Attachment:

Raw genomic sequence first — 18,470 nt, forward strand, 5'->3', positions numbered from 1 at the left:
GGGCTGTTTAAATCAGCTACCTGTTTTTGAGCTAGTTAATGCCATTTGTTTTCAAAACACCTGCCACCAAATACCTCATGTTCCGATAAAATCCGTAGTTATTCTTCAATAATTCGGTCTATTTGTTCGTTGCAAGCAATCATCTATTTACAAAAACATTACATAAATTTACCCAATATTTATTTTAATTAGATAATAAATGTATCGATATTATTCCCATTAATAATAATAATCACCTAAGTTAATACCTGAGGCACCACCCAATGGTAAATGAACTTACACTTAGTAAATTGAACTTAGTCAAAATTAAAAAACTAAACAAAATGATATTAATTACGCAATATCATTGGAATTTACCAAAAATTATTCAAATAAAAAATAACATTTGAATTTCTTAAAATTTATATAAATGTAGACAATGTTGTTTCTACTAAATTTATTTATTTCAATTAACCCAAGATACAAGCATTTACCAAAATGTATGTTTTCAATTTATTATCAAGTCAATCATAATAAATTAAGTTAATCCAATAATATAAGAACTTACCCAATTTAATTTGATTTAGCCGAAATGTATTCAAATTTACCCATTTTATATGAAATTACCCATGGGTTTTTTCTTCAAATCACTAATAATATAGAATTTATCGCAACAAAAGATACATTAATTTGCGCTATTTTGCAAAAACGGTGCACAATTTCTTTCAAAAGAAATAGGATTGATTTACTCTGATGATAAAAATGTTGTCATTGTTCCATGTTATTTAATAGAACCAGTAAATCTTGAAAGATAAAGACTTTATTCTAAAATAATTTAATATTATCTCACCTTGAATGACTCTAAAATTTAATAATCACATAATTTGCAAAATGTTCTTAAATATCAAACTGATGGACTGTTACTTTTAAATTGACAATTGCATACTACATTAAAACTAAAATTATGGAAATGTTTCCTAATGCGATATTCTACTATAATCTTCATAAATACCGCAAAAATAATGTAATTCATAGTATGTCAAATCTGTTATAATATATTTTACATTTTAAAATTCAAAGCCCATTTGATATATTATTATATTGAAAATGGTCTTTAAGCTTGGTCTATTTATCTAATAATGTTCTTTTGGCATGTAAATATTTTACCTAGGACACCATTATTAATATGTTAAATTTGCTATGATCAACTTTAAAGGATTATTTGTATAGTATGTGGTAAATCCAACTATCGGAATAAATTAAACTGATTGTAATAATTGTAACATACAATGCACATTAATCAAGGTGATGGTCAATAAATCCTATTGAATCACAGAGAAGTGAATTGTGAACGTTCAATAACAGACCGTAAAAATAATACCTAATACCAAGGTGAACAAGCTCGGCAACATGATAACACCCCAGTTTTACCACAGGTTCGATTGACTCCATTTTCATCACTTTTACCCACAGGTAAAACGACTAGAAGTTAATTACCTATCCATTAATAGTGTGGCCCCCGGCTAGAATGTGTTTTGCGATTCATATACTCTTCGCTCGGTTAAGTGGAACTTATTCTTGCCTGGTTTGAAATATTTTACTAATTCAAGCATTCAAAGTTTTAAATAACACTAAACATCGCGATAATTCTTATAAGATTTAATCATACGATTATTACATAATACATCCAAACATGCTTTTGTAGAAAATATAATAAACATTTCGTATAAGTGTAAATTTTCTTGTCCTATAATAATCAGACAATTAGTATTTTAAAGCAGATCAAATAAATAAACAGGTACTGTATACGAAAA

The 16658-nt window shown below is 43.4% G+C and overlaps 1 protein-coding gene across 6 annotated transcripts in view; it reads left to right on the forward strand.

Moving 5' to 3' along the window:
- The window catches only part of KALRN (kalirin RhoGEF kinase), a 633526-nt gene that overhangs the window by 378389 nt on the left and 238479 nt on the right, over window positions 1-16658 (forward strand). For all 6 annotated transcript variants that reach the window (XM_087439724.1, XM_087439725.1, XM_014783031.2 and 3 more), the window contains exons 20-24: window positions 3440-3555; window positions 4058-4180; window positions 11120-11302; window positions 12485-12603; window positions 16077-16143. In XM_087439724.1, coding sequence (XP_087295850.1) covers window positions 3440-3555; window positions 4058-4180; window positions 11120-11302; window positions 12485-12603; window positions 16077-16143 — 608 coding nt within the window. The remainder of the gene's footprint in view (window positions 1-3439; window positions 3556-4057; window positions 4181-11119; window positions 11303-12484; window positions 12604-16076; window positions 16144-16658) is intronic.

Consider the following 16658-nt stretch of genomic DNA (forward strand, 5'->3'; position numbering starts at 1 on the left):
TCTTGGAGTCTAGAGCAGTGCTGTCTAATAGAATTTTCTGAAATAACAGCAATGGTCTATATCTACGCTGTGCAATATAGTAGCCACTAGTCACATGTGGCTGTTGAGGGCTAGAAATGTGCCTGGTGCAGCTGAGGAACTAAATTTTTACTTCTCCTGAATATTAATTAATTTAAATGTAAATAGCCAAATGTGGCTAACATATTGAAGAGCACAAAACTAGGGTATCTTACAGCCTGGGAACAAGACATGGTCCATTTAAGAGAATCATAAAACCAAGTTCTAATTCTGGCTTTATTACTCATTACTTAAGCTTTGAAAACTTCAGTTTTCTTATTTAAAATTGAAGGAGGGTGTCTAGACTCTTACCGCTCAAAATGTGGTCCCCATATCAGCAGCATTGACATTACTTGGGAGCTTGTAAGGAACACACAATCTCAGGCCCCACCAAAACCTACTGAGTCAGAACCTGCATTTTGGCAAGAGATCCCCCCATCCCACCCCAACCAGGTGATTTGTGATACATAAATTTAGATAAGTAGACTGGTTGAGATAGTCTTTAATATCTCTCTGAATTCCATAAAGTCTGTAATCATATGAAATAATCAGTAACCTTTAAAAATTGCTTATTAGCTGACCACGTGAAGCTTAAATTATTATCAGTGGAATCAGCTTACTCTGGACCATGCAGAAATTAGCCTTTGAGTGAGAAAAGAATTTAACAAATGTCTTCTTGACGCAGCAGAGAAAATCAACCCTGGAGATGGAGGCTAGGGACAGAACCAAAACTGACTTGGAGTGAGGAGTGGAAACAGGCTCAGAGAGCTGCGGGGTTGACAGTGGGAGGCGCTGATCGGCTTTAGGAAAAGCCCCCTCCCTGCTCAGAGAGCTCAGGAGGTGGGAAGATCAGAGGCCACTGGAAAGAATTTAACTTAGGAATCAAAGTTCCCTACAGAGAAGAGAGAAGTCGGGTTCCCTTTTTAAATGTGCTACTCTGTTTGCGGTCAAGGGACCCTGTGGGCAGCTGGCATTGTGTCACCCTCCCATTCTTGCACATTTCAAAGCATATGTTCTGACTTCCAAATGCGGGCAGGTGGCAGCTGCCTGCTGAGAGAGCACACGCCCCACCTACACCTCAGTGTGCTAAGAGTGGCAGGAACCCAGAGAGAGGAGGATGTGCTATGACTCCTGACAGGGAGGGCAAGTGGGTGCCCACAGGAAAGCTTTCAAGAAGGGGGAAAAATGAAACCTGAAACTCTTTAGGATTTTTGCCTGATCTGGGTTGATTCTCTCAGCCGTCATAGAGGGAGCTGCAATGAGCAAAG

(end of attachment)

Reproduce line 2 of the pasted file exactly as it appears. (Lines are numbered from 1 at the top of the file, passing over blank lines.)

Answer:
GGGCTGTTTAAATCAGCTACCTGTTTTTGAGCTAGTTAATGCCATTTGTTTTCAAAACACCTGCCACCAAATACCTCATGTTCCGATAAAATCCGTAGTTATTCTTCAATAATTCGGTCTATTTGTTCGTTGCAAGCAATCATCTATTTACAAAAACATTACATAAATTTACCCAATATTTATTTTAATTAGATAATAAATGTATCGATATTATTCCCATTAATAATAATAATCACCTAAGTTAATACCTGAGGCACCACCCAATGGTAAATGAACTTACACTTAGTAAATTGAACTTAGTCAAAATTAAAAAACTAAACAAAATGATATTAATTACGCAATATCATTGGAATTTACCAAAAATTATTCAAATAAAAAATAACATTTGAATTTCTTAAAATTTATATAAATGTAGACAATGTTGTTTCTACTAAATTTATTTATTTCAATTAACCCAAGATACAAGCATTTACCAAAATGTATGTTTTCAATTTATTATCAAGTCAATCATAATAAATTAAGTTAATCCAATAATATAAGAACTTACCCAATTTAATTTGATTTAGCCGAAATGTATTCAAATTTACCCATTTTATATGAAATTACCCATGGGTTTTTTCTTCAAATCACTAATAATATAGAATTTATCGCAACAAAAGATACATTAATTTGCGCTATTTTGCAAAAACGGTGCACAATTTCTTTCAAAAGAAATAGGATTGATTTACTCTGATGATAAAAATGTTGTCATTGTTCCATGTTATTTAATAGAACCAGTAAATCTTGAAAGATAAAGACTTTATTCTAAAATAATTTAATATTATCTCACCTTGAATGACTCTAAAATTTAATAATCACATAATTTGCAAAATGTTCTTAAATATCAAACTGATGGACTGTTACTTTTAAATTGACAATTGCATACTACATTAAAACTAAAATTATGGAAATGTTTCCTAATGCGATATTCTACTATAATCTTCATAAATACCGCAAAAATAATGTAATTCATAGTATGTCAAATCTGTTATAATATATTTTACATTTTAAAATTCAAAGCCCATTTGATATATTATTATATTGAAAATGGTCTTTAAGCTTGGTCTATTTATCTAATAATGTTCTTTTGGCATGTAAATATTTTACCTAGGACACCATTATTAATATGTTAAATTTGCTATGATCAACTTTAAAGGATTATTTGTATAGTATGTGGTAAATCCAACTATCGGAATAAATTAAACTGATTGTAATAATTGTAACATACAATGCACATTAATCAAGGTGATGGTCAATAAATCCTATTGAATCACAGAGAAGTGAATTGTGAACGTTCAATAACAGACCGTAAAAATAATACCTAATACCAAGGTGAACAAGCTCGGCAACATGATAACACCCCAGTTTTACCACAGGTTCGATTGACTCCATTTTCATCACTTTTACCCACAGGTAAAACGACTAGAAGTTAATTACCTATCCATTAATAGTGTGGCCCCCGGCTAGAATGTGTTTTGCGATTCATATACTCTTCGCTCGGTTAAGTGGAACTTATTCTTGCCTGGTTTGAAATATTTTACTAATTCAAGCATTCAAAGTTTTAAATAACACTAAACATCGCGATAATTCTTATAAGATTTAATCATACGATTATTACATAATACATCCAAACATGCTTTTGTAGAAAATATAATAAACATTTCGTATAAGTGTAAATTTTCTTGTCCTATAATAATCAGACAATTAGTATTTTAAAGCAGATCAAATAAATAAACAGGTACTGTATACGAAAA